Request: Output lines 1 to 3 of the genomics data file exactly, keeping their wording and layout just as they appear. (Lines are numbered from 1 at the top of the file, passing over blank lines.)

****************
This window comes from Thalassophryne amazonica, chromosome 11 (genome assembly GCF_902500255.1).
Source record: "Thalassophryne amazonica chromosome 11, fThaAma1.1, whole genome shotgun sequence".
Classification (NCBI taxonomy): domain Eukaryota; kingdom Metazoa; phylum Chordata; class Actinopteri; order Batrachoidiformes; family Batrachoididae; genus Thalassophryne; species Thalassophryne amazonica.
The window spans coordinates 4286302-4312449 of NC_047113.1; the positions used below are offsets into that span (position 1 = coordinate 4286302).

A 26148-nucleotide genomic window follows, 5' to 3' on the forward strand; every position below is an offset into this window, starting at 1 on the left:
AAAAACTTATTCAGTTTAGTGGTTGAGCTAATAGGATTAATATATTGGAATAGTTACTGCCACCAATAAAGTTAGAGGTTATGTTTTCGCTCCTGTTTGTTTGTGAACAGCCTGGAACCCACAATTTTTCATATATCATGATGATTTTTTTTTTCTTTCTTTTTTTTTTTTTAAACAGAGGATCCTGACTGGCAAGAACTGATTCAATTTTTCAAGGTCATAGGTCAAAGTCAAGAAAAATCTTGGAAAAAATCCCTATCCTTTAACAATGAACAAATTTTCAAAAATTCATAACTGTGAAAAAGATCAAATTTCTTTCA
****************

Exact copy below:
This window comes from Thalassophryne amazonica, chromosome 11 (genome assembly GCF_902500255.1).
Source record: "Thalassophryne amazonica chromosome 11, fThaAma1.1, whole genome shotgun sequence".
Classification (NCBI taxonomy): domain Eukaryota; kingdom Metazoa; phylum Chordata; class Actinopteri; order Batrachoidiformes; family Batrachoididae; genus Thalassophryne; species Thalassophryne amazonica.